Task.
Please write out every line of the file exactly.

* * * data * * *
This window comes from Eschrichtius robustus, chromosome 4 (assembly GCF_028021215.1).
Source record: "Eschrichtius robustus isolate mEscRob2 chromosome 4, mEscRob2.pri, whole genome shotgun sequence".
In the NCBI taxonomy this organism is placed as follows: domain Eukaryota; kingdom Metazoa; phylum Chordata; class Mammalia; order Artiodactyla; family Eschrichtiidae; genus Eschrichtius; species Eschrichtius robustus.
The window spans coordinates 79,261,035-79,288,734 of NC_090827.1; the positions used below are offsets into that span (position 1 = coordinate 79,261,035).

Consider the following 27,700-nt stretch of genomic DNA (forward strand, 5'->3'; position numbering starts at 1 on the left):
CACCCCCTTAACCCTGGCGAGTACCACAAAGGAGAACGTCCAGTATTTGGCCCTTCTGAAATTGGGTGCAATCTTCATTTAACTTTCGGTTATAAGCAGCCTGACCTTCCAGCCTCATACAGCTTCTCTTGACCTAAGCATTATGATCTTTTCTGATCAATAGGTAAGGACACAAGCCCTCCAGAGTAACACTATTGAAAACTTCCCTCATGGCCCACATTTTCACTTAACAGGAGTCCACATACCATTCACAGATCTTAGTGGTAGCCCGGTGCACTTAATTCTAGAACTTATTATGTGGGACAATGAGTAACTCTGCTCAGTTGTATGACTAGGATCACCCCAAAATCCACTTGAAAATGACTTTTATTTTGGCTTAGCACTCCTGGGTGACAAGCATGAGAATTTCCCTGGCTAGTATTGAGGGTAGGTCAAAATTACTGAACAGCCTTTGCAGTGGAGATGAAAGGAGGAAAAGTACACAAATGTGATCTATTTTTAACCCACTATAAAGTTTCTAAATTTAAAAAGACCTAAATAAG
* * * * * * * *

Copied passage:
This window comes from Eschrichtius robustus, chromosome 4 (assembly GCF_028021215.1).
Source record: "Eschrichtius robustus isolate mEscRob2 chromosome 4, mEscRob2.pri, whole genome shotgun sequence".
In the NCBI taxonomy this organism is placed as follows: domain Eukaryota; kingdom Metazoa; phylum Chordata; class Mammalia; order Artiodactyla; family Eschrichtiidae; genus Eschrichtius; species Eschrichtius robustus.
The window spans coordinates 79,261,035-79,288,734 of NC_090827.1; the positions used below are offsets into that span (position 1 = coordinate 79,261,035).

Consider the following 27,700-nt stretch of genomic DNA (forward strand, 5'->3'; position numbering starts at 1 on the left):
CACCCCCTTAACCCTGGCGAGTACCACAAAGGAGAACGTCCAGTATTTGGCCCTTCTGAAATTGGGTGCAATCTTCATTTAACTTTCGGTTATAAGCAGCCTGACCTTCCAGCCTCATACAGCTTCTCTTGACCTAAGCATTATGATCTTTTCTGATCAATAGGTAAGGACACAAGCCCTCCAGAGTAACACTATTGAAAACTTCCCTCATGGCCCACATTTTCACTTAACAGGAGTCCACATACCATTCACAGATCTTAGTGGTAGCCCGGTGCACTTAATTCTAGAACTTATTATGTGGGACAATGAGTAACTCTGCTCAGTTGTATGACTAGGATCACCCCAAAATCCACTTGAAAATGACTTTTATTTTGGCTTAGCACTCCTGGGTGACAAGCATGAGAATTTCCCTGGCTAGTATTGAGGGTAGGTCAAAATTACTGAACAGCCTTTGCAGTGGAGATGAAAGGAGGAAAAGTACACAAATGTGATCTATTTTTAACCCACTATAAAGTTTCTAAATTTAAAAAGACCTAAATAAG